I am not sure I have any citations that would be persuasive for an econometric audience, but you might look thru Kenneth Train's book (Discrete Choice Methods with Simulation, Cambridge, 2003). Random variation is not guaranteed---in a sense if it *doesn't* happen that's good because it says the world is simpler.

-----Original Message-----

From: "KONSTANTARAS KONSTANTINOS" <

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To:

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Sent: 12/4/2008 11:21 AM

Subject: RE: Re: st: GLLAMM multinomial: tremendous instability

Thanks a lot for your advice.

It seems that I do fall into the category you have described of a very small random effect for one category, because estimating the model with only this one random effect does not produce LR significant results for it or, in some other specifications, estimation breaks down completely.

The other random effect does not have this problem and is significant from an LR test standpoint.

I believe I can live with one RE not existent, but I would like to ask you once again if there is any reference on the matter in order to figure out whether I can indeed draw any safe conclusions from this model, assuming only one significant random effect. The theoretical explanation for this might be that individuals choosing to belong in the non-existent random effects category do not have a sufficiently dense -deep- panel time dimension, hence failing to generate sufficient depth of time-independent observations to estimate their unobserved heterogeneity through time (they behave more like a single cross section and not a panel).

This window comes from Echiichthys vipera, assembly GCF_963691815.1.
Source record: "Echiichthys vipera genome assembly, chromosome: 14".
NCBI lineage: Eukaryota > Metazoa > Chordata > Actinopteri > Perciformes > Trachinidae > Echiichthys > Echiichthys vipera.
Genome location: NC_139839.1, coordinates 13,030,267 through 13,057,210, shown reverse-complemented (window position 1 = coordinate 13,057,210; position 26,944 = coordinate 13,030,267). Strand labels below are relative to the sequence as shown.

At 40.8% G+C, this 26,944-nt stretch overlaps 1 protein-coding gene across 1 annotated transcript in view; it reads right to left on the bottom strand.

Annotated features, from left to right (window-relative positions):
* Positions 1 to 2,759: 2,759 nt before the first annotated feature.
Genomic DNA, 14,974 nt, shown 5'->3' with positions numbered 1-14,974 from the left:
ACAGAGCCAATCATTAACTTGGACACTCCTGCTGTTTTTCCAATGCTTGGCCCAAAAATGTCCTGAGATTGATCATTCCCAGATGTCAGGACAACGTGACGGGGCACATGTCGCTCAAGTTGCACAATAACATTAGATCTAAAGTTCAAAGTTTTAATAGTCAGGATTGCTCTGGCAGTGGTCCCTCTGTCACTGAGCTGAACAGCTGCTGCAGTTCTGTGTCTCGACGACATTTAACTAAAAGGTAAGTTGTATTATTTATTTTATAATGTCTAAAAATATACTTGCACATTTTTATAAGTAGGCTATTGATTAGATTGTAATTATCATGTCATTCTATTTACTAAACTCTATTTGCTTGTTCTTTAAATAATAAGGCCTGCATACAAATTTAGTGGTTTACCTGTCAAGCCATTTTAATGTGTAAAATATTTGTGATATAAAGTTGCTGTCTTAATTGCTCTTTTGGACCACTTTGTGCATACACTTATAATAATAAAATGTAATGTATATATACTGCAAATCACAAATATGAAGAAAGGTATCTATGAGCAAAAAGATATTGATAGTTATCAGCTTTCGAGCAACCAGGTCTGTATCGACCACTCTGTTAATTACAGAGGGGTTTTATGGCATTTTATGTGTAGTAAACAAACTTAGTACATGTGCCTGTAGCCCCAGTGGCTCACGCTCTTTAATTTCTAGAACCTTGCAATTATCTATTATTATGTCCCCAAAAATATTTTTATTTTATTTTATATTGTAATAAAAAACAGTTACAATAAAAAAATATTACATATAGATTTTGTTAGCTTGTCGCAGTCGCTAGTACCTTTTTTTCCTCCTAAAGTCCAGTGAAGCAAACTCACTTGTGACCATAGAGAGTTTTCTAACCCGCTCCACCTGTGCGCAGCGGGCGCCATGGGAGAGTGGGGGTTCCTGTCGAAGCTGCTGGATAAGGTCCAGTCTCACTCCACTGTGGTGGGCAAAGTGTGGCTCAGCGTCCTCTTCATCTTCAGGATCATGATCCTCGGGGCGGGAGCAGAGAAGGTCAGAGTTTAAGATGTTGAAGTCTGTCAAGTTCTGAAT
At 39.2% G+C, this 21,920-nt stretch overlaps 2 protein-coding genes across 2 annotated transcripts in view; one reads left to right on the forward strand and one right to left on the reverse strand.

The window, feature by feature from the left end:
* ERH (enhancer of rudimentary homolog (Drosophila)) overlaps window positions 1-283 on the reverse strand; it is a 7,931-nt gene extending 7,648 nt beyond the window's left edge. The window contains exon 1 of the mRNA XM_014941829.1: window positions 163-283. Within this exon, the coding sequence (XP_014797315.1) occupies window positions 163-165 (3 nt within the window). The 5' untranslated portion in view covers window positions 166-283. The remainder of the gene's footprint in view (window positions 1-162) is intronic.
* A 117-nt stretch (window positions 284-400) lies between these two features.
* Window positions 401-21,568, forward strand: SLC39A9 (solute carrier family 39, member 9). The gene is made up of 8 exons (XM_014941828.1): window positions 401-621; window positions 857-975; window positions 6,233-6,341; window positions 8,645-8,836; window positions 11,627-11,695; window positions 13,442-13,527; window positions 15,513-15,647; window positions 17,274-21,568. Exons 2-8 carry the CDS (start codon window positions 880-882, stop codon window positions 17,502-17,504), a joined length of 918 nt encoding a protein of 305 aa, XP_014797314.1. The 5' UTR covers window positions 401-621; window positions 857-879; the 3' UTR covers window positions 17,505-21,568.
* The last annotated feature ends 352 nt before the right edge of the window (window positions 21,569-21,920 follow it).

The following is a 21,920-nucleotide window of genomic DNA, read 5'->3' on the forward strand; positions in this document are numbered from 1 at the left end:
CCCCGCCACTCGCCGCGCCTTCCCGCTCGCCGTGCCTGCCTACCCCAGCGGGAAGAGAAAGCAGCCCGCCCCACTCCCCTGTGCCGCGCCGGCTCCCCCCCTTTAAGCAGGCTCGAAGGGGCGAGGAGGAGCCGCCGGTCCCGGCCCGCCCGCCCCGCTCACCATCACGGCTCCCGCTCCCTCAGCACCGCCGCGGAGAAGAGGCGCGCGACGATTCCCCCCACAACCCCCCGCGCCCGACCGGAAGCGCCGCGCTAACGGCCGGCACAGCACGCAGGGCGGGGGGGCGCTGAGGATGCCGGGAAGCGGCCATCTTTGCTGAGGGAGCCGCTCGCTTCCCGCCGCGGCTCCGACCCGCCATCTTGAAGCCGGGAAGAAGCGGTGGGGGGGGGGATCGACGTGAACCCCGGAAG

Thanking you in advance,

Dino K.

................................................................

Verkuilen, Jay has sent on: Wednesday, December 03, 2008 9:36 PM

>Alternatively, you could have a random effect term that really "wants"

>to

be 0 and thus has a profile likelihood piled up on 0. This can often cause odd things to happen in the random effects covariance matrix if it's been constrained to be positive semi-definite. Estimation breaks down in the presence of really small random effects.

Start deleting random effects and see if it goes away. An alternative (and maybe better) strategy would be to start from a model you know is identified, e.g., the multinomial choice model with no random effects, and add RE terms in an order determined by theory.

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